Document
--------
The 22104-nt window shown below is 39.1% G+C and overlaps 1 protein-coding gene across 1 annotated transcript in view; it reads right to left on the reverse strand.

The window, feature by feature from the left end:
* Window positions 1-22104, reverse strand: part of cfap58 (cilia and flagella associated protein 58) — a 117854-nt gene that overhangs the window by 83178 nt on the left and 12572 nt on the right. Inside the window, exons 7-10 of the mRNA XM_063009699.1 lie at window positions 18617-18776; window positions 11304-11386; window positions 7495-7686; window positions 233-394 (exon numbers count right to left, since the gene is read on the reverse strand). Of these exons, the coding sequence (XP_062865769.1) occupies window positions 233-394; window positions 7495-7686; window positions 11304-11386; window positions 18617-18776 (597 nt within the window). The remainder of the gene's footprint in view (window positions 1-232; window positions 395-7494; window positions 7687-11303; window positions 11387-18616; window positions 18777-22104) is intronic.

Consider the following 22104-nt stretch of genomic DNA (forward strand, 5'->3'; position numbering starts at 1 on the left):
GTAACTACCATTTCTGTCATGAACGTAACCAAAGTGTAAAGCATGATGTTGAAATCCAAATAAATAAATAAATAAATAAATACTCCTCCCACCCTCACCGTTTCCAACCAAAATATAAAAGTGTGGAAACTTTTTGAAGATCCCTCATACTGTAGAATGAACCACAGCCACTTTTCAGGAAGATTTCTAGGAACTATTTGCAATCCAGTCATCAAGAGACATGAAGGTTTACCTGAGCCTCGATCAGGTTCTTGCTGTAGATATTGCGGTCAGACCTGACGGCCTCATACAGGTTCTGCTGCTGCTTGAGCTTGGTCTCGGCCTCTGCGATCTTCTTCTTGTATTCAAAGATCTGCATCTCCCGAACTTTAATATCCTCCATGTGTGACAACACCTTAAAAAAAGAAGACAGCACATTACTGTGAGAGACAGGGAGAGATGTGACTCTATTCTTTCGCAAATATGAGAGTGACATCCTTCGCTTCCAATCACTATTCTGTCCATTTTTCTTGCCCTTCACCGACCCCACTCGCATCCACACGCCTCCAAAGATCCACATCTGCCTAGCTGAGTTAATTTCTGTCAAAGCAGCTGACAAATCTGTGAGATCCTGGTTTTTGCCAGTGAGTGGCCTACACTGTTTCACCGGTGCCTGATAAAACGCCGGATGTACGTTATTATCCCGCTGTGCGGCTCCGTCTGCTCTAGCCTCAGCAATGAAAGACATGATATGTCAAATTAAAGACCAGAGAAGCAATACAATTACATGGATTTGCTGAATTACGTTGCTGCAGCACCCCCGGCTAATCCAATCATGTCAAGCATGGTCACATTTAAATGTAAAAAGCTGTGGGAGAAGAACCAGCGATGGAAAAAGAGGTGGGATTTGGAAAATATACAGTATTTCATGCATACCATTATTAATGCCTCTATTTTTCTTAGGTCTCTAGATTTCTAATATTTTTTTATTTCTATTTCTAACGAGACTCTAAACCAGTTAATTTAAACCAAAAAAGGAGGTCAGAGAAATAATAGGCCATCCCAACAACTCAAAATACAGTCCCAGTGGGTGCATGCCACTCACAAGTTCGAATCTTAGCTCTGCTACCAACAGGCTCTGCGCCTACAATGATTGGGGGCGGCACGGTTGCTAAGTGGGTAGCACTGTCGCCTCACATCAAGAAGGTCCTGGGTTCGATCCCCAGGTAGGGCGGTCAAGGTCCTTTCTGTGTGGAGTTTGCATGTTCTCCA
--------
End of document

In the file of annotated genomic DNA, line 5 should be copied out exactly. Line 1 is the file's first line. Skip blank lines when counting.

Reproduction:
GTAACTACCATTTCTGTCATGAACGTAACCAAAGTGTAAAGCATGATGTTGAAATCCAAATAAATAAATAAATAAATAAATACTCCTCCCACCCTCACCGTTTCCAACCAAAATATAAAAGTGTGGAAACTTTTTGAAGATCCCTCATACTGTAGAATGAACCACAGCCACTTTTCAGGAAGATTTCTAGGAACTATTTGCAATCCAGTCATCAAGAGACATGAAGGTTTACCTGAGCCTCGATCAGGTTCTTGCTGTAGATATTGCGGTCAGACCTGACGGCCTCATACAGGTTCTGCTGCTGCTTGAGCTTGGTCTCGGCCTCTGCGATCTTCTTCTTGTATTCAAAGATCTGCATCTCCCGAACTTTAATATCCTCCATGTGTGACAACACCTTAAAAAAAGAAGACAGCACATTACTGTGAGAGACAGGGAGAGATGTGACTCTATTCTTTCGCAAATATGAGAGTGACATCCTTCGCTTCCAATCACTATTCTGTCCATTTTTCTTGCCCTTCACCGACCCCACTCGCATCCACACGCCTCCAAAGATCCACATCTGCCTAGCTGAGTTAATTTCTGTCAAAGCAGCTGACAAATCTGTGAGATCCTGGTTTTTGCCAGTGAGTGGCCTACACTGTTTCACCGGTGCCTGATAAAACGCCGGATGTACGTTATTATCCCGCTGTGCGGCTCCGTCTGCTCTAGCCTCAGCAATGAAAGACATGATATGTCAAATTAAAGACCAGAGAAGCAATACAATTACATGGATTTGCTGAATTACGTTGCTGCAGCACCCCCGGCTAATCCAATCATGTCAAGCATGGTCACATTTAAATGTAAAAAGCTGTGGGAGAAGAACCAGCGATGGAAAAAGAGGTGGGATTTGGAAAATATACAGTATTTCATGCATACCATTATTAATGCCTCTATTTTTCTTAGGTCTCTAGATTTCTAATATTTTTTTATTTCTATTTCTAACGAGACTCTAAACCAGTTAATTTAAACCAAAAAAGGAGGTCAGAGAAATAATAGGCCATCCCAACAACTCAAAATACAGTCCCAGTGGGTGCATGCCACTCACAAGTTCGAATCTTAGCTCTGCTACCAACAGGCTCTGCGCCTACAATGATTGGGGGCGGCACGGTTGCTAAGTGGGTAGCACTGTCGCCTCACATCAAGAAGGTCCTGGGTTCGATCCCCAGGTAGGGCGGTCAAGGTCCTTTCTGTGTGGAGTTTGCATGTTCTCCA